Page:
Preparation and characterization of carbon nanofluid by a plasma arc nanoparticles synthesis system

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Abstract

Heat dissipation from electrical appliances is a significant issue with contemporary electrical devices. One factor in the improvement of heat dissipation is the heat transfer performance of the working fluid. In this study, we used plasma arc technology to produce a nanofluid of carbon nanoparticles dispersed in distilled water. In a one-step synthesis, carbon was simultaneously heated and vaporized in the chamber, the carbon vapor and particles were then carried to a collector, where cooling furnished the desired carbon/water nanofluid. The particle size and shape were determined using the light-scattering size analyzer, SEM, and TEM. Crystal morphology was examined by XRD. Finally, the characterization include thermal conductivity, viscosity, density and electric conductivity were evaluated by suitable instruments under different temperatures. The thermal conductivity of carbon/water nanofluid increased by about 25% at 50°C compared to distilled water. The experimental results demonstrated excellent thermal conductivity and feasibility for manufacturing of carbon/water nanofluids.

Original languageEnglish
JournalNanoscale Research Letters
Volume6
Issue number1
DOIs
Publication statusPublished - 2011 Jan 1

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plasma jets
Carbon
Nanoparticles
Plasmas
nanoparticles
preparation
carbon
synthesis
Water
Thermal conductivity
thermal conductivity
water
Heat losses
cooling
crystal morphology
working fluids
Light scattering
accumulators
analyzers
light scattering

ASJC Scopus subject areas

  • Materials Science(all)
  • Condensed Matter Physics

Cite this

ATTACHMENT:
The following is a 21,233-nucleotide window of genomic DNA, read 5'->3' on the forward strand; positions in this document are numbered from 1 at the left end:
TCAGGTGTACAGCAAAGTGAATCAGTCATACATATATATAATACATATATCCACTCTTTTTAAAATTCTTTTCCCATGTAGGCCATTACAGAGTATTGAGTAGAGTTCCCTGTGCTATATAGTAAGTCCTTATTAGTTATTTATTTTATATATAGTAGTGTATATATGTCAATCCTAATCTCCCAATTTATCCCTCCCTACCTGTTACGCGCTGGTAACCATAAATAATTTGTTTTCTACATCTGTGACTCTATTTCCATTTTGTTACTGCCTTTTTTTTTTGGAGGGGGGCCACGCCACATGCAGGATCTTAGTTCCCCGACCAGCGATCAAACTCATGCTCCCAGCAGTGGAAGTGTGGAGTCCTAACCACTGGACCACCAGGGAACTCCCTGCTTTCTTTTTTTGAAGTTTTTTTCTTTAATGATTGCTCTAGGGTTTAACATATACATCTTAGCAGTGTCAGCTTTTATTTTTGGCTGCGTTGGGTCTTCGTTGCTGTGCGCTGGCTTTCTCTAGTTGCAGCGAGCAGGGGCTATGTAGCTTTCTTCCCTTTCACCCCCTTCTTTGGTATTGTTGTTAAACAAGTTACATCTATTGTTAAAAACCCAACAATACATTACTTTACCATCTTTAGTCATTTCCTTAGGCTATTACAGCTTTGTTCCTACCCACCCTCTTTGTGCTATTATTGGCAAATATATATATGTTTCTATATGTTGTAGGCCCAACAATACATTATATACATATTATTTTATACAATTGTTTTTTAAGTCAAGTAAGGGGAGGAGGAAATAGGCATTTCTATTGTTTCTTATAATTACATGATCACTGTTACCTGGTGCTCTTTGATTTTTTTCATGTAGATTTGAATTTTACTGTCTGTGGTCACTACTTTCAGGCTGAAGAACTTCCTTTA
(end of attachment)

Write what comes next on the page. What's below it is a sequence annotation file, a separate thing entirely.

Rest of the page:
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abstract = "Heat dissipation from electrical appliances is a significant issue with contemporary electrical devices. One factor in the improvement of heat dissipation is the heat transfer performance of the working fluid. In this study, we used plasma arc technology to produce a nanofluid of carbon nanoparticles dispersed in distilled water. In a one-step synthesis, carbon was simultaneously heated and vaporized in the chamber, the carbon vapor and particles were then carried to a collector, where cooling furnished the desired carbon/water nanofluid. The particle size and shape were determined using the light-scattering size analyzer, SEM, and TEM. Crystal morphology was examined by XRD. Finally, the characterization include thermal conductivity, viscosity, density and electric conductivity were evaluated by suitable instruments under different temperatures. The thermal conductivity of carbon/water nanofluid increased by about 25{\%} at 50°C compared to distilled water. The experimental results demonstrated excellent thermal conductivity and feasibility for manufacturing of carbon/water nanofluids.",
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